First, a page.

Premier Stephen McNeil kept his old cabinet intact, except for those who had lost their seats in the election. But only one retained his old responsibilities intact.
On the surface, it would appear that Karen Casey is the big winner in the shuffle. She takes over the finance portfolio and assumes the title of Deputy Premier. In addition she retains the chair of Treasury Board.
This clearly signals the McNeil government plans to continue its hard line against government union workers. They are the clear losers in the whole deal.
The only bright side for the unions is the appointment of Attorney General Mark Furey as the minister responsible for Labour Relations. As he noted in his comments following the swearing-in ceremony, Furey has some experience defusing tense situations as a former police officer. It's experience I expect will come in handy when dealing with the NSGEU and other unions.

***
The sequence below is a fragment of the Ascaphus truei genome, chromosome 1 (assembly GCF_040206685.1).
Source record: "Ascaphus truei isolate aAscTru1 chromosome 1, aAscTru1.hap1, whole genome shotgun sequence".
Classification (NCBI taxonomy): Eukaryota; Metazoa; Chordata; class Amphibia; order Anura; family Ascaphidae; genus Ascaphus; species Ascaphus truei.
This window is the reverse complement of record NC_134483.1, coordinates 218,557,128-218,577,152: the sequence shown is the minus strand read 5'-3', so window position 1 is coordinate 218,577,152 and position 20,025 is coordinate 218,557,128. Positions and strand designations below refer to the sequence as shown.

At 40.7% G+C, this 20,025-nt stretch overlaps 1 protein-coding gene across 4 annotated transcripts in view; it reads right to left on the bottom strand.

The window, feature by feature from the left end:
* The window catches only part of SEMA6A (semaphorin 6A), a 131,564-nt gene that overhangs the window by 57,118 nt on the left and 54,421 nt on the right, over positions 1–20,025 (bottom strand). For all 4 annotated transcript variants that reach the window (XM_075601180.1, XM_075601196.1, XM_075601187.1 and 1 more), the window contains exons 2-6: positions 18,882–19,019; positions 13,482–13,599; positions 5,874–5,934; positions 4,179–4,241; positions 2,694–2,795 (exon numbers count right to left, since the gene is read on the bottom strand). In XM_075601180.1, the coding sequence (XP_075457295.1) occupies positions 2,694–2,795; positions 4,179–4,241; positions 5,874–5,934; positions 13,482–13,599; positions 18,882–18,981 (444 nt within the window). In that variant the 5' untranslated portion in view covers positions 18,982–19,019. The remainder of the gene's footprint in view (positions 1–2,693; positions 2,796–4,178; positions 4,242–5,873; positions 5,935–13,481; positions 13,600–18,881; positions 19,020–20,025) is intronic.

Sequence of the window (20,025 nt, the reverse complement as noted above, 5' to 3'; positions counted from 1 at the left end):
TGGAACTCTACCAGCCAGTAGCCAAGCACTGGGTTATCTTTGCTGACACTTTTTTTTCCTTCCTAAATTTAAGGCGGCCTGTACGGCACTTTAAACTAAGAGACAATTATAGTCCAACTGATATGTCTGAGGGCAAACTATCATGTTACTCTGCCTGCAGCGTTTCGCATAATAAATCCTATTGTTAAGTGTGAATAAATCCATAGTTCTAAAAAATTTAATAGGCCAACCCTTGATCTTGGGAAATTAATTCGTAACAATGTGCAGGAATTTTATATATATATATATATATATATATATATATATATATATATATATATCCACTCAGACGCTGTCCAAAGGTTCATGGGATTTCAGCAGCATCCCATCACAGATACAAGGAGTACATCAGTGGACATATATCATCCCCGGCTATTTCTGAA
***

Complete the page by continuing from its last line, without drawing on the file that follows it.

Other winners in the shuffle appear to be Zach Churchill, a relatively young MLA who takes on the contentious education portfolio, and newcomer Derek Mombourquette who gets the prestigious Municipal Affairs post. The appointment of another newcomer, Ian Rankin as minister of the Environment, is a win for him as well.
Former health minister Leo Glavine looks like the big loser in the shuffle as he is demoted to Communities, Culture, and Heritage which has been a rather minor portfolio in recent governments.
For the most part, the other changes can be seen as more lateral changes than either major promotions or demotions.
It's pretty much the same old faces just sitting in different places.
Frank Likely is a retired Anglican minister and past president of the Springhill and Area Chamber of Commerce.